Place rolls in the pan. It’s fine that they’re touching. Less brown edges which is good in my book.

Binn Rolls - Biscuit Cinnamon Rolls : The Everyday Chef and Wife

(The Chef hates that little one stuffed in there. He wanted me to put a disclaimer noting that we too think it’s ugly. We’re sorry for it’s ugliness. It got eaten first.)

Bake in the oven at 425˚ for around 15 minutes. This really all depends on how thick you cut your rolls. Start at 15 and add minutes on from there. Easier to add on time than to take it off. Unless you’re Doctor Who.

In this manner we’ll say bake until they are just starting to turn a light golden brown. 15+ min.Binn Rolls - Biscuit Cinnamon Rolls : The Everyday Chef and Wife

Binn Rolls - Biscuit Cinnamon Rolls : The Everyday Chef and Wife

Drizzle with icing (milk/cream and powdered sugar) Binn Rolls - Biscuit Cinnamon Rolls : The Everyday Chef and Wife

Ta-da!!

It is easier to pull them out when they’re a little warmer, so if you feel the need to transfer, do it then. They are dainty petite little things, but fierce in flavor!

Let me know if you made them and what you think! Share the wealth with your friends! Lets make the “Binn Rolls” the next Cronut!! When they get crazy famous you an be like “yea I was apart of that” and gives yourself a pat on the back. While eating a binn roll.

Just a suggestion ;)

-The Everyday Chef and Wife-

"Binn" Roll's
Yields 12
A beautiful mixture of biscuits and cinnamon rolls!
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Print
Prep Time
15 min
Cook Time
15 min
Total Time
30 min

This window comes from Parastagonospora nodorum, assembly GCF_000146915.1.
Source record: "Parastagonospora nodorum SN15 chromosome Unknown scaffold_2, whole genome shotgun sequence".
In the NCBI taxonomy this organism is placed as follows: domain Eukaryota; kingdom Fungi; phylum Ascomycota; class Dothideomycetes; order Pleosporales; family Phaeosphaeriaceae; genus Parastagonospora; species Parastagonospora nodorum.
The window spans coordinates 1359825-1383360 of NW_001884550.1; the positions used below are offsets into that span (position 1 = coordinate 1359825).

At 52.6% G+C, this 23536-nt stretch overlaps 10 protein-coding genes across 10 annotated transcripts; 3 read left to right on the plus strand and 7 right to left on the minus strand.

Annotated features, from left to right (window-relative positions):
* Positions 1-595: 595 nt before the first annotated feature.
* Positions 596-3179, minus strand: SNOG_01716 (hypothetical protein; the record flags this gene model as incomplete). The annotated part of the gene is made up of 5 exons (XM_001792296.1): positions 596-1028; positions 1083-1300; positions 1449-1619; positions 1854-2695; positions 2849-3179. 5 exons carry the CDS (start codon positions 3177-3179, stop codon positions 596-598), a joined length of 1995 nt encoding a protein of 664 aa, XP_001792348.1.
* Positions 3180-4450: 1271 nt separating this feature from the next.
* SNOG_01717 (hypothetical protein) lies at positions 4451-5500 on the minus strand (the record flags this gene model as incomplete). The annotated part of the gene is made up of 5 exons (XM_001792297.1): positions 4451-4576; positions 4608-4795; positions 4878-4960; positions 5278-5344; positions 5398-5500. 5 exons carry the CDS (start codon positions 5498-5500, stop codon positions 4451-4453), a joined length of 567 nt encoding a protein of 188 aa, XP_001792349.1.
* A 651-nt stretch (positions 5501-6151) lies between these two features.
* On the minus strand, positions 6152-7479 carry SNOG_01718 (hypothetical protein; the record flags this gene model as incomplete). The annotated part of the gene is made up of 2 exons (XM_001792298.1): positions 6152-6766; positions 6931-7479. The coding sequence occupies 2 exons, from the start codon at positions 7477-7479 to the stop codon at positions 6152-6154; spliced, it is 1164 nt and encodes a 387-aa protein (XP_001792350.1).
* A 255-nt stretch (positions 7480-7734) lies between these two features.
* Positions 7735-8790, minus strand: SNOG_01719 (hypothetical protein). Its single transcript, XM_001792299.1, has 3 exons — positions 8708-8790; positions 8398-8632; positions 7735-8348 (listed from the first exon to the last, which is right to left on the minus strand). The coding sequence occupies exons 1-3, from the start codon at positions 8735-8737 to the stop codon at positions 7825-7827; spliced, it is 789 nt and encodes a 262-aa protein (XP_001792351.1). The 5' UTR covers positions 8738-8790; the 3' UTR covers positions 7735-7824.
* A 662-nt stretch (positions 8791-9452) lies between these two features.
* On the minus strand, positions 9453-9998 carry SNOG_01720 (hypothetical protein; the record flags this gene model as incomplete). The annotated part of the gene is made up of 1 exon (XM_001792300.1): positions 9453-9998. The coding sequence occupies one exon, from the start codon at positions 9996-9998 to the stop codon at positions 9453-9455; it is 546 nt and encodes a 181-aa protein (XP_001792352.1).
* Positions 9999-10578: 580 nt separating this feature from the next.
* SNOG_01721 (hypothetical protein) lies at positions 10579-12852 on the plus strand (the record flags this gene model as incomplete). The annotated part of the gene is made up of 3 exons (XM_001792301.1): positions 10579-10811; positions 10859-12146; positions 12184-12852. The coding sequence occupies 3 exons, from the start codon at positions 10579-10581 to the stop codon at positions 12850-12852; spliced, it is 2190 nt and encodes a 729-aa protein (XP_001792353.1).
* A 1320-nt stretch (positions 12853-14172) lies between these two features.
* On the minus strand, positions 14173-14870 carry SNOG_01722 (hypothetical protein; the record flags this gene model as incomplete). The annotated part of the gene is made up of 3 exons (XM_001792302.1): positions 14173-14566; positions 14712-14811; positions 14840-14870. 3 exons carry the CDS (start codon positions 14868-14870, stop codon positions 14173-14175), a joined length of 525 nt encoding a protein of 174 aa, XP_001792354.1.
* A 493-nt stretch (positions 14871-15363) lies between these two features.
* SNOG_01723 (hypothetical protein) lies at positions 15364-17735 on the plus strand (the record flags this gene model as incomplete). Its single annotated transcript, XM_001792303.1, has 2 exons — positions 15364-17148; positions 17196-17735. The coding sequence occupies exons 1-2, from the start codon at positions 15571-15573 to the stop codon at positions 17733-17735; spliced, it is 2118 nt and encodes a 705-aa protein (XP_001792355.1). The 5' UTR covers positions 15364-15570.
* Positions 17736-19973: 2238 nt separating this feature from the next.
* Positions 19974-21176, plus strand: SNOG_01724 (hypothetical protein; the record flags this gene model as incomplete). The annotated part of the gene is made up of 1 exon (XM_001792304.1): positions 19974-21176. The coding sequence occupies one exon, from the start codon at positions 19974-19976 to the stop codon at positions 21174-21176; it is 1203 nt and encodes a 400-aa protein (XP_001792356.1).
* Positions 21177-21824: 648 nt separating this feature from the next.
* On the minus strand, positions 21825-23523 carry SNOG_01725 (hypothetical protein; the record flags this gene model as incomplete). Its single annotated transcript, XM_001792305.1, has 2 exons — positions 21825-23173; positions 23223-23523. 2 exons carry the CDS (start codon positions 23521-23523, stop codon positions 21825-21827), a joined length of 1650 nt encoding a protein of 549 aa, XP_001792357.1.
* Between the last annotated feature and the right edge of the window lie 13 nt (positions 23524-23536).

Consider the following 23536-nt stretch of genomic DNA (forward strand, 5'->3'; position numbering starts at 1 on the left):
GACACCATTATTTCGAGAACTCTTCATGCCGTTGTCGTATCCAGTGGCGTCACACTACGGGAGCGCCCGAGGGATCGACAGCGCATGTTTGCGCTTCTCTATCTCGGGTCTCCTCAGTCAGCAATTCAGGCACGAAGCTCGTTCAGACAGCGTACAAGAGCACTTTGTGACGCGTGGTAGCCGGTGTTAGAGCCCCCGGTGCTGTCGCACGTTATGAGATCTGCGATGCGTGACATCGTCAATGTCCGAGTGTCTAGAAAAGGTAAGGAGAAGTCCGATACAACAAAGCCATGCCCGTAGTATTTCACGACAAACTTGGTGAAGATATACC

Prep Time
15 min
Cook Time
15 min
Total Time
30 min
Ingredients
  1. Preheat oven at 425˚F
:For Dough
  1. 2 cups Flour
  2. 1 Tbsp Sugar
  3. 1 Tbsp Baking Powder
  4. 1 tsp salt
  5. 8 Tbsp butter [for dough]
  6. little less than 3/4 cup of milk
:For cinnamon layer
  1. 4 Tbsp butter
  2. 1/2 cup or so brown sugar
  3. about 2 tsp cinnamon
:For in the pan
  1. 4 Tbsp butter
  2. 1/4- 1/2 cup brown sugar
:For Icing
  1. 1 cup powdered sugar
  2. 2 Tbsp milk/cream (adding more of either ingredient until mixture is runny but not super soupy. I've always wanted to say that.)
Instructions
  1. Mix dry ingredients together and whisk. Cut in butter (at room temp) and using a fork or pastry cutter, cut until flour and butter are pea-size balls. Make a well and add in milk, adding a little at a time to make sure to not get dough too wet. (If that happens, add in a couple Tbsp of flour) Shape into a ball.
  2. Prepare counter top to roll out dough with a rolling pin. Roll out until about 1/8" or less. Spread on the 4 Tbsp of butter (adding more if needed), and a generous layer of brown sugar. Sprinkle on cinnamon in an even layer.
  3. Carefully roll dough into a log. If the log feels loose, it's ok. The rolls will plump when they bake. Taking floss, or thin kitchen twine, slip the thread under the log, bring up, cross over and cut/cinch down. Using a knife will flatten the log.
  4. Using a large cast iron, melt another 4 Tbsp of butter and sprinkle on brown sugar. Place rolls on top. It's ok if the cinnamon rolls touch. Bake for 15+min adding more time until rolls are golden brown.
  5. Make icing and drizzle over top. You can make more or less or none at all. It will always be good.
The Everyday Chef and Wife http://blog.theeverydaychefandwife.com/

New In-Home Dinner Club!

in-home dinner club

From the get-go, really the thing that spurred The Chef to branch out in his own business, was to bring quality, homemade, handmade, palate pleasing while being aesthetically pleasing, real food into homes anyway we could. Be it in-home cook days where we make it and store it for you right in your home, or personal chef dinner parties serving 2+ people, or via this blog where you can make it yourself.

The thing that has caught my eye and what I have literally become obsessed over, is these gorgeous, simplistic, rustic, farm-to-table style dinners that the whole world seems to be throwing. Why can’t I just live in those pictures? Can I be invited to all of them, pleeease? More than a few days have been wasted with me just sitting on Pinterest and various blogs wishing for the serenity that seemed to be eeking out of the pages (as my two year old smashes his bulldozer and excavator in a giant mechanical battle. I think all the parents feel me there…).